The Strategy very clearly defines itself as a Women, Peace and Security document, not a Gender, Peace and Security document. That distinction is an important one. Instead of taking a gendered perspective to complex international political issues, this Strategy leans heavily on stereotypical notions of gender and operates under the incorrect assumption that only women have a gender. Throughout the document, it repeatedly reinforces the (false) belief that women are inherently victims and inherently lacking in agency. The Strategy subsequently argues that “women cannot fully participate in the prevention or resolution of conflict or participate in recovery efforts if they themselves are victims of violence or intimidation” (p.9). This statement is made worse by the frequent assertion that women’s only role in conflict is that of victimhood. If women are only victims in conflict, then, by the Strategy’s own analysis, women cannot participate in recovery efforts. Put simply, the Strategy is only about women; it is only about women as victims; and it is only about women with no agency.
This Strategy is predominantly focused on US national interests. Most of the language throughout the Strategy promotes an outward focus and excuses US inaction through ‘selective’ engagement decisions or language that permits withdrawal or inaction. For example, the Strategy measures success by 2023 as showing an increase in women’s meaningful participation, as having a measurable impact on “one or all” of the objectives or phases of conflict/crisis prevention. By this vague measurement, the United States government could consider the Strategy successful in 2023 in almost any situation. The United States could simply support an obscure “partner government” in adopting a generalized “policy, plan, or capacity” to support female peacemakers at some time in the future (p. 15). By utilizing vague language, the Administration and the US Government are able to opt-out of any potential commitments or requirements.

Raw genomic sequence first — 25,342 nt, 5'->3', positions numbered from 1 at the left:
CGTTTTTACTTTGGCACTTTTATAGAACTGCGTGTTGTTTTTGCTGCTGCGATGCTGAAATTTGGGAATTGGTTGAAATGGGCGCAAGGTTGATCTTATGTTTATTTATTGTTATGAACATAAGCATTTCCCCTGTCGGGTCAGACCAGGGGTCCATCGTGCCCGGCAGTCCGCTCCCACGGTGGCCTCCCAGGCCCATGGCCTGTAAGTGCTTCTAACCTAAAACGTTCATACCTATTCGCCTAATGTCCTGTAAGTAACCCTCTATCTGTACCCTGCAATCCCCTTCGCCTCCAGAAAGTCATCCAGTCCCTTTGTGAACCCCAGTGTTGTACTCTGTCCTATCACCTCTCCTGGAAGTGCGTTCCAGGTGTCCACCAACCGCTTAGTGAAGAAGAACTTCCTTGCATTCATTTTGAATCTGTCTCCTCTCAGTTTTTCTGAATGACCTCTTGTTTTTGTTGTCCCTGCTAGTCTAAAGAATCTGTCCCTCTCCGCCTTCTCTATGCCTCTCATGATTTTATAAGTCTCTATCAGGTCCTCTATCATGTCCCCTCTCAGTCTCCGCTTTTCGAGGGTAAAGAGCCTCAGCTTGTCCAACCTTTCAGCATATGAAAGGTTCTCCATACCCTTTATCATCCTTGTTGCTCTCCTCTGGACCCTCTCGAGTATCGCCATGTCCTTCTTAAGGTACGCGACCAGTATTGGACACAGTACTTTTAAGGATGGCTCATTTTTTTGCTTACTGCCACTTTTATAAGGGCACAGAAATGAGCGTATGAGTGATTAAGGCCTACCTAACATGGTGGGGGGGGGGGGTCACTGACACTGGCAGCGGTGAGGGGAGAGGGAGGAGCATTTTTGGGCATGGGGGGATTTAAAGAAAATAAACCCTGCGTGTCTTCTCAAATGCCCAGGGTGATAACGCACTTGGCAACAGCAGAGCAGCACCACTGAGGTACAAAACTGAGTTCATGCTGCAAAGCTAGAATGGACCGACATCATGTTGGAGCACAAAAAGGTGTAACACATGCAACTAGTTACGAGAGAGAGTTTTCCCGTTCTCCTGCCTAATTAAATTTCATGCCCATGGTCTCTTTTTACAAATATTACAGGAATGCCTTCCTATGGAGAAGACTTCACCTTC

The Strategy has a patronizing tone immediately. The overuse of the phrase “empower women” implies a lack of knowledge of the complex roles women are already playing in the conflict context. The document also calls for “[d]eveloping women’s technical and professional competencies” (p.13), the implication being that women lack the necessary competencies to participate. Not only is this assumption incorrect, it further dismisses the valuable work women are already doing. In so doing, the Strategy relegates women to the role of acted upon, not of actor. With repeated calls to train women, to empower women, and to incentivize women to participate, the Strategy infantilizes women, narrows the purview of the WPS Agenda, and blatantly ignores the work women already do on the ground.
We look forward to seeing this Administration engage with Civil Society and using the vast number of sources written by scholars, experts and other individuals that are well-versed on the WPS agenda. Additionally, we are encouraged by the mention of sex-disaggregated data and its potential to be used as a core component of any implementation plans based on this Strategy that come from departments and agencies. That said, the Strategy backtracks and dilutes many key points of the 2016 National Action Plan. For example, the current four Lines of Effort in this Strategy were derived from the five high-level objectives laid out in the NAP.
The WIIS team is conducting a more thorough content analysis of the Strategy. We welcome comments at [email protected]